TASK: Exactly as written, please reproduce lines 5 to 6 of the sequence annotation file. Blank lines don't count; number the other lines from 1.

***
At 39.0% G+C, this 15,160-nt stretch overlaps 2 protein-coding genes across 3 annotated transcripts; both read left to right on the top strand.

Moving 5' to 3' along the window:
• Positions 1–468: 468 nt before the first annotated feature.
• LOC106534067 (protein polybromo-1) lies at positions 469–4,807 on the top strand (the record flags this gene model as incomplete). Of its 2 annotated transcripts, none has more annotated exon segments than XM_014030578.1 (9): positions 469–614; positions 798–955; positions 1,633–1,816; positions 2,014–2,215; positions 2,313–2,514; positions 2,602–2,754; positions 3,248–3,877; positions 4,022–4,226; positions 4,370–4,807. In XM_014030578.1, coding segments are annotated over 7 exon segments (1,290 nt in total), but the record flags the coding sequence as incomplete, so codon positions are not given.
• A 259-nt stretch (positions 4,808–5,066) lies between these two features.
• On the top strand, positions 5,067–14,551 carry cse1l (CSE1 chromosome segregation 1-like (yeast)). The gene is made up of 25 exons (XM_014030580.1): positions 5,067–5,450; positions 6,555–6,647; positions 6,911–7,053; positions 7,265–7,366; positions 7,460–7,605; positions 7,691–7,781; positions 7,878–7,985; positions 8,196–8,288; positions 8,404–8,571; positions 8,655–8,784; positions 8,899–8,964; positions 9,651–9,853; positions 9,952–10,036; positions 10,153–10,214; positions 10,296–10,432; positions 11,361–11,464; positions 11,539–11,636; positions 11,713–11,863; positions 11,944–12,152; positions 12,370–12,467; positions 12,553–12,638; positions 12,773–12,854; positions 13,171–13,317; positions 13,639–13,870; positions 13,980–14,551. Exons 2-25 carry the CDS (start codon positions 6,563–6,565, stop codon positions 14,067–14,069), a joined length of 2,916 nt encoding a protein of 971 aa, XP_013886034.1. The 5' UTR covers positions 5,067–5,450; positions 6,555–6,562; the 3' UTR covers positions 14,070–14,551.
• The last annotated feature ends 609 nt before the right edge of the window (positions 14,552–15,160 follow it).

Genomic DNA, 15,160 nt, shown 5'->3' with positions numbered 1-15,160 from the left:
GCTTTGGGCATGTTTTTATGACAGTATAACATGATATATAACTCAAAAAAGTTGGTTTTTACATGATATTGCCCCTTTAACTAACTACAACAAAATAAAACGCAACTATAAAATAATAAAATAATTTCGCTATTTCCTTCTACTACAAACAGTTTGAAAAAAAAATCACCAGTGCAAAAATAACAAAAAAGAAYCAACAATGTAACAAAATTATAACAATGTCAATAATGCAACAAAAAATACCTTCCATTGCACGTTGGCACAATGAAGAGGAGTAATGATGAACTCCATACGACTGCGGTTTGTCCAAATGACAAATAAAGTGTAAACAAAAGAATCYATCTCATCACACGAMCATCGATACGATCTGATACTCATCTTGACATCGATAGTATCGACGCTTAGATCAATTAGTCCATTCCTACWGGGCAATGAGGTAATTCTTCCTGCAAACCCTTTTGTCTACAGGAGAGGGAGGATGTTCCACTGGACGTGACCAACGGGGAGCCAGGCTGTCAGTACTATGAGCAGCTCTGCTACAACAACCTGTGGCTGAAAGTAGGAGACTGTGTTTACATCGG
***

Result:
• A 259-nt stretch (positions 4,808–5,066) lies between these two features.
• On the top strand, positions 5,067–14,551 carry cse1l (CSE1 chromosome segregation 1-like (yeast)). The gene is made up of 25 exons (XM_014030580.1): positions 5,067–5,450; positions 6,555–6,647; positions 6,911–7,053; positions 7,265–7,366; positions 7,460–7,605; positions 7,691–7,781; positions 7,878–7,985; positions 8,196–8,288; positions 8,404–8,571; positions 8,655–8,784; positions 8,899–8,964; positions 9,651–9,853; positions 9,952–10,036; positions 10,153–10,214; positions 10,296–10,432; positions 11,361–11,464; positions 11,539–11,636; positions 11,713–11,863; positions 11,944–12,152; positions 12,370–12,467; positions 12,553–12,638; positions 12,773–12,854; positions 13,171–13,317; positions 13,639–13,870; positions 13,980–14,551. Exons 2-25 carry the CDS (start codon positions 6,563–6,565, stop codon positions 14,067–14,069), a joined length of 2,916 nt encoding a protein of 971 aa, XP_013886034.1. The 5' UTR covers positions 5,067–5,450; positions 6,555–6,562; the 3' UTR covers positions 14,070–14,551.